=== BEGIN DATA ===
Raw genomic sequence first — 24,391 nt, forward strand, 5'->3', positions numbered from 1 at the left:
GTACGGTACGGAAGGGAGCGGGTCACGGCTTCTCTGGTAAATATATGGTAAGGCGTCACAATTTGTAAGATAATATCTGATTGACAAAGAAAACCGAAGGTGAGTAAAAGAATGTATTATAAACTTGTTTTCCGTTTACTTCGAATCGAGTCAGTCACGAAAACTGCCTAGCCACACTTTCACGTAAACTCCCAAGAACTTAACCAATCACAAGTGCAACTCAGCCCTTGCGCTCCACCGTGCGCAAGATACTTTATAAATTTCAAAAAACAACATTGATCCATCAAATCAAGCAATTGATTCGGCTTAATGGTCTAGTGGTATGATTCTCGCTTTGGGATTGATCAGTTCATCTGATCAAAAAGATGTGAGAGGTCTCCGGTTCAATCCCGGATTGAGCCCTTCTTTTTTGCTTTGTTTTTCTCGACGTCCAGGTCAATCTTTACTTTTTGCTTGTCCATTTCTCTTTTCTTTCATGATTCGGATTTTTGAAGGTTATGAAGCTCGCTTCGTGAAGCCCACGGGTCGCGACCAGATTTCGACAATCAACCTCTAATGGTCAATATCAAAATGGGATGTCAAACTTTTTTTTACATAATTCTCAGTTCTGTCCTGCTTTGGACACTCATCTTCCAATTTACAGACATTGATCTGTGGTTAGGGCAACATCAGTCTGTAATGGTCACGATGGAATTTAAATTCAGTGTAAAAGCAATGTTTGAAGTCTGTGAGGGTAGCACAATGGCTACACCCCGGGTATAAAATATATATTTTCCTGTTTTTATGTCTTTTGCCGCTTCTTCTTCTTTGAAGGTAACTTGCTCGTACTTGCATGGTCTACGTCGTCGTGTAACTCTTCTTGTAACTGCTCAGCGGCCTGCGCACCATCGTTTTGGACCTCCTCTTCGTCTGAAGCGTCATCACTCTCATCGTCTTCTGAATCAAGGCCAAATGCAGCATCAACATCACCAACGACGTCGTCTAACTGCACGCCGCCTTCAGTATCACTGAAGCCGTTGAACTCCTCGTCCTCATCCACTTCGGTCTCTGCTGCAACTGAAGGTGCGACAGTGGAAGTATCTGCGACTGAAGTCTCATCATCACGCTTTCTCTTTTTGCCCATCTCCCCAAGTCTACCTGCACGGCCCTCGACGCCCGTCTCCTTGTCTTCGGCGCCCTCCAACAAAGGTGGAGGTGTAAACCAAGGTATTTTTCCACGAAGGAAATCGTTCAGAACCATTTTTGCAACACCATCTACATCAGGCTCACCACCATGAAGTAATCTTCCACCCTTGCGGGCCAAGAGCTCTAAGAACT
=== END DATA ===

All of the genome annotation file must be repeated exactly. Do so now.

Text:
Raw genomic sequence first — 24,391 nt, forward strand, 5'->3', positions numbered from 1 at the left:
GTACGGTACGGAAGGGAGCGGGTCACGGCTTCTCTGGTAAATATATGGTAAGGCGTCACAATTTGTAAGATAATATCTGATTGACAAAGAAAACCGAAGGTGAGTAAAAGAATGTATTATAAACTTGTTTTCCGTTTACTTCGAATCGAGTCAGTCACGAAAACTGCCTAGCCACACTTTCACGTAAACTCCCAAGAACTTAACCAATCACAAGTGCAACTCAGCCCTTGCGCTCCACCGTGCGCAAGATACTTTATAAATTTCAAAAAACAACATTGATCCATCAAATCAAGCAATTGATTCGGCTTAATGGTCTAGTGGTATGATTCTCGCTTTGGGATTGATCAGTTCATCTGATCAAAAAGATGTGAGAGGTCTCCGGTTCAATCCCGGATTGAGCCCTTCTTTTTTGCTTTGTTTTTCTCGACGTCCAGGTCAATCTTTACTTTTTGCTTGTCCATTTCTCTTTTCTTTCATGATTCGGATTTTTGAAGGTTATGAAGCTCGCTTCGTGAAGCCCACGGGTCGCGACCAGATTTCGACAATCAACCTCTAATGGTCAATATCAAAATGGGATGTCAAACTTTTTTTTACATAATTCTCAGTTCTGTCCTGCTTTGGACACTCATCTTCCAATTTACAGACATTGATCTGTGGTTAGGGCAACATCAGTCTGTAATGGTCACGATGGAATTTAAATTCAGTGTAAAAGCAATGTTTGAAGTCTGTGAGGGTAGCACAATGGCTACACCCCGGGTATAAAATATATATTTTCCTGTTTTTATGTCTTTTGCCGCTTCTTCTTCTTTGAAGGTAACTTGCTCGTACTTGCATGGTCTACGTCGTCGTGTAACTCTTCTTGTAACTGCTCAGCGGCCTGCGCACCATCGTTTTGGACCTCCTCTTCGTCTGAAGCGTCATCACTCTCATCGTCTTCTGAATCAAGGCCAAATGCAGCATCAACATCACCAACGACGTCGTCTAACTGCACGCCGCCTTCAGTATCACTGAAGCCGTTGAACTCCTCGTCCTCATCCACTTCGGTCTCTGCTGCAACTGAAGGTGCGACAGTGGAAGTATCTGCGACTGAAGTCTCATCATCACGCTTTCTCTTTTTGCCCATCTCCCCAAGTCTACCTGCACGGCCCTCGACGCCCGTCTCCTTGTCTTCGGCGCCCTCCAACAAAGGTGGAGGTGTAAACCAAGGTATTTTTCCACGAAGGAAATCGTTCAGAACCATTTTTGCAACACCATCTACATCAGGCTCACCACCATGAAGTAATCTTCCACCCTTGCGGGCCAAGAGCTCTAAGAACT